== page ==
The Mac Pro, Apple’s recently refreshed dream machine with up to twelve processing cores, can now be ordered from Apple. The online Apple store estimates up to ten days delivery time for the pricey desktop and users can configure the system with high-end graphics from ATI.
Announced on July 27, the new Mac Pro is available in quad-core, eight-core, and twelve-core flavors, beginning at $2,499, $3,499, and $4,999, respectively. The quad-core model sports a single 2.8GHz quad-core Intel Xeon W3530 processor, 3GB of 1066 MHz DDR3 ECC SDRAM memory (expandable up to 16GB), and a 1TB Serial ATA 3Gb/s hard drive (7200 rpm).
The 8-core model features two 2.4GHz Xeon E5620 quad-core processors and 6GB of RAM while its twelve-core counterpart boasts two 2.66GHz six-core CPUs. Early CPU benchmarks released last November indicated that a Mac Pro fitted with two six-core processors brings a 50 percent speed boost over the previous-generation flagship model.
If you take a closer look at the Mac Pro and iMac refreshes this week, you'll notice that Apple has ditched Nvidia graphic parts in favor of strictly choosing ATI GPUs.
From a technology perspective, Nvidia right now has the shinier bullet point list with its Fermi-based chips, but all iMac and Mac Pro options are comprised of ATI's Evergreen family.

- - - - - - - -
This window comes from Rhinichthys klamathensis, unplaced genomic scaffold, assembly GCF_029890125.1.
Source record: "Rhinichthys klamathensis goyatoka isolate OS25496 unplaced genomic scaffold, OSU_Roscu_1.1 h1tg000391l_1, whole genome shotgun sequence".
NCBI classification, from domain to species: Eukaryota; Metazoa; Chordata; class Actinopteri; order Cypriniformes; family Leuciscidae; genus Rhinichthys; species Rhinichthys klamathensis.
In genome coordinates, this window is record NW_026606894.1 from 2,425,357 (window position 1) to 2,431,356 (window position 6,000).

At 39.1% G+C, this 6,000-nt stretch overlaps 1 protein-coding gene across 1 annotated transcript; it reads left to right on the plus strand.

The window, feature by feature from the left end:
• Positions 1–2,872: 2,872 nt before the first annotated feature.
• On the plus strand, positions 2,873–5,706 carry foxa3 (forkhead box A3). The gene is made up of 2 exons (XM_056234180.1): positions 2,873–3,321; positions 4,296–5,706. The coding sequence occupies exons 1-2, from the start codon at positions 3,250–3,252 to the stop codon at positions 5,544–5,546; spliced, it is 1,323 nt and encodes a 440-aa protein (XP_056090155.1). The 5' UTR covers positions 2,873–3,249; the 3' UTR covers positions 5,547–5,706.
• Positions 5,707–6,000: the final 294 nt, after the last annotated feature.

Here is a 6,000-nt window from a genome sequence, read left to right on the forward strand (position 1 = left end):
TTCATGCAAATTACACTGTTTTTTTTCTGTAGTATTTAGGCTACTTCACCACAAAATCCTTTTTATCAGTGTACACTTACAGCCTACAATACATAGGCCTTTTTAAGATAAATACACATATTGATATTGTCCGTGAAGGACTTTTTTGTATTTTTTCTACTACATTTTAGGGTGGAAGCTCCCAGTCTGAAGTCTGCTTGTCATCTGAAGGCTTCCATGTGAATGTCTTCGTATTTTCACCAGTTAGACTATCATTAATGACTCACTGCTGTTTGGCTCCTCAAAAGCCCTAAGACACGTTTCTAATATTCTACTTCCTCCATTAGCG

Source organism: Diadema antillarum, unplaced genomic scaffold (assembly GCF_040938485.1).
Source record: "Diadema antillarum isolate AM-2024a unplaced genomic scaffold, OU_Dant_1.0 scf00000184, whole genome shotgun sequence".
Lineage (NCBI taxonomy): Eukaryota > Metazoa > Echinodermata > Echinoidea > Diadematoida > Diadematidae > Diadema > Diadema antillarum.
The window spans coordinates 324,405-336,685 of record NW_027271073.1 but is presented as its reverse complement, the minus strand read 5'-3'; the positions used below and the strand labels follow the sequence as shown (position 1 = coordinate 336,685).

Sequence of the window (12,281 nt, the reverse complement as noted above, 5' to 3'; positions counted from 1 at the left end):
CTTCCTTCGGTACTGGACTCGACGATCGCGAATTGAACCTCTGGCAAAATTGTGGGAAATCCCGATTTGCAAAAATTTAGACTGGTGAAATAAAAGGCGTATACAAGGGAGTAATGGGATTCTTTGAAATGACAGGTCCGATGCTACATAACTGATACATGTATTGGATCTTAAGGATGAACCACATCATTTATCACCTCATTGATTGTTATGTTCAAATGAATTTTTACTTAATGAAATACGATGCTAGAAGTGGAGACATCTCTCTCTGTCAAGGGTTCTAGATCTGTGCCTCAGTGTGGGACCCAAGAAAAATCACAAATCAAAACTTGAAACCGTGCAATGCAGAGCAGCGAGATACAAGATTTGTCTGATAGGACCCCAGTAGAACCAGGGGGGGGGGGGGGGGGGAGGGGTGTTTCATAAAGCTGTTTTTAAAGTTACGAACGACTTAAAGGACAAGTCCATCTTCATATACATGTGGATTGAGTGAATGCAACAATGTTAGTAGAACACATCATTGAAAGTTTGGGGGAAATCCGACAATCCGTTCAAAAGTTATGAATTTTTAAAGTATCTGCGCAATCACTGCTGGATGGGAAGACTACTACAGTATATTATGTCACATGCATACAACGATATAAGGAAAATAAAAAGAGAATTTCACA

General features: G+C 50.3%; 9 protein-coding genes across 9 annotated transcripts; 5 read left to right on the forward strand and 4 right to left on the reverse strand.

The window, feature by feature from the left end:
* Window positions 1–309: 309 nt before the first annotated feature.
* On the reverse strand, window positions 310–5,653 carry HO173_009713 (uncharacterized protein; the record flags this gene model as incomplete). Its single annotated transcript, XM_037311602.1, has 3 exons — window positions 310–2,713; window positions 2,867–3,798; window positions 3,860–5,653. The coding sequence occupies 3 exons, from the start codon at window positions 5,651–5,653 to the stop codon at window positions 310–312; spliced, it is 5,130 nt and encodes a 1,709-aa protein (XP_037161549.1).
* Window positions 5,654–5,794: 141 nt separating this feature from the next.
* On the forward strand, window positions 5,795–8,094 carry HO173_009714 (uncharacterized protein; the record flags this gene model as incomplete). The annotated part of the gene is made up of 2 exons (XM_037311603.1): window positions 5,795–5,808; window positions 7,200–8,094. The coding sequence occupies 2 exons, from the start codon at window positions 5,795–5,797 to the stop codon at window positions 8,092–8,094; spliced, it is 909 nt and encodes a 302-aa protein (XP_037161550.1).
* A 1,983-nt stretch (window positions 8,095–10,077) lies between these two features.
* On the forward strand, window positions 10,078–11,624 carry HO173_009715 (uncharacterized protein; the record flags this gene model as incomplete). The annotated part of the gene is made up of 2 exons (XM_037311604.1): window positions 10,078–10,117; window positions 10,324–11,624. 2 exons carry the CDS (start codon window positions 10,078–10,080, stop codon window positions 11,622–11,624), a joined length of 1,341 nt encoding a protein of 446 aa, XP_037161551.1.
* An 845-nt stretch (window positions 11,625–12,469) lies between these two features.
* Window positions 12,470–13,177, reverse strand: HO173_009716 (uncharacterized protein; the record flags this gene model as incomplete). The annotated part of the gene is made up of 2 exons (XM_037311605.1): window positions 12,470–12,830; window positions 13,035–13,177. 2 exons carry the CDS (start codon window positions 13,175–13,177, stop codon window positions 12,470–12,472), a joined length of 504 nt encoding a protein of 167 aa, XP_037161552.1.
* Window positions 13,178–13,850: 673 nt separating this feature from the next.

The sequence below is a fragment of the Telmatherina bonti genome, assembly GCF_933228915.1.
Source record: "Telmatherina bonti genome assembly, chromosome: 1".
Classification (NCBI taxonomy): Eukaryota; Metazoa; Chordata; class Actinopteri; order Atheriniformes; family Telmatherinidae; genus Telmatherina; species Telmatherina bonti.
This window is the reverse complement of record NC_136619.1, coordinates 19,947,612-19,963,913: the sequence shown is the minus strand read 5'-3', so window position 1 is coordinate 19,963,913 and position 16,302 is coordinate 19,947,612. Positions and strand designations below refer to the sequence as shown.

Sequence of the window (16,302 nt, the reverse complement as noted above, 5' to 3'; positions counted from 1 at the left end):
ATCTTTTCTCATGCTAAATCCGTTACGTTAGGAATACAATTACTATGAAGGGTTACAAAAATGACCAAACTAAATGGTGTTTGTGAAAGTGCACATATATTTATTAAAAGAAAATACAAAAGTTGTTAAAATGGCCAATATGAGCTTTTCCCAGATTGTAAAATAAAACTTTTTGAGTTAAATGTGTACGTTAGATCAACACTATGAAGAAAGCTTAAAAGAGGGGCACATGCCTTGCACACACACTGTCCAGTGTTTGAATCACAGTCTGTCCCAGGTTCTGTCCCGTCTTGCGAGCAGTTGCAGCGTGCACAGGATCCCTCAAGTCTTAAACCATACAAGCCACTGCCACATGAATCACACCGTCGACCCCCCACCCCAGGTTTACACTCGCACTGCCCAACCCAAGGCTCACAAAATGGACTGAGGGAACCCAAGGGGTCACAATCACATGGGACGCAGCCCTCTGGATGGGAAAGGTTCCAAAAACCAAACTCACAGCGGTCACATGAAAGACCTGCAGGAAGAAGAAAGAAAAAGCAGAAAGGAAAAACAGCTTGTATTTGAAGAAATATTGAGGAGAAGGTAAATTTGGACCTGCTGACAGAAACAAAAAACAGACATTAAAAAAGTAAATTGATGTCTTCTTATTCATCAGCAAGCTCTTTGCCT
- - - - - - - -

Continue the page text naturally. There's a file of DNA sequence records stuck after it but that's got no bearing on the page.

It took a string of suicides to spur it to action, but Apple is finally taking a big step towards trying to ensure that the workers who build its bestselling iPads, iPods, and iPhones enjoy a decent standard of living.
Apple claims to have better software, hardware, OS, support, and compatibility in new commercials
The award-winning "Get a Mac" series of commercials, created by TBWA\Media Arts Lab ran between 2006 and 2009. The commercials angered some Windows users, but convinced others to embrace Apple's slickly packaged hardware. They also helped turn Justin Long and John Hodgman, the leads in the U.S. version of the commercials, into stars.
"We are taking this action against Apple to protect our intellectual property, our industry partners, and most importantly our customers that use HTC phones." -HTC
Don't be a hero Mike McGee
Two “have-a-go heroes” have been fired by the telco Sprint for helping an Apple security guard capture a thief.
Paul Shoemaker and Mike McGee (no relation), were working at a Sprint outlet at the Cherry Creek Shopping centre. They heard a cry for help from an aging security guard as a shoplifting suspect blazed past them. They chased the guy down, caught him, and held him until mall security and police arrived.
The Apple rumor du jour is that everyone's favorite tablet maker is considering AMD for a spot in the Mac lineup. AppleInsider alleges that AMD execs have been pitching Apple on the chipmaker's upcoming product roadmap, and that the two parties are in "advanced discussions" about putting AMD inside some Apple products.
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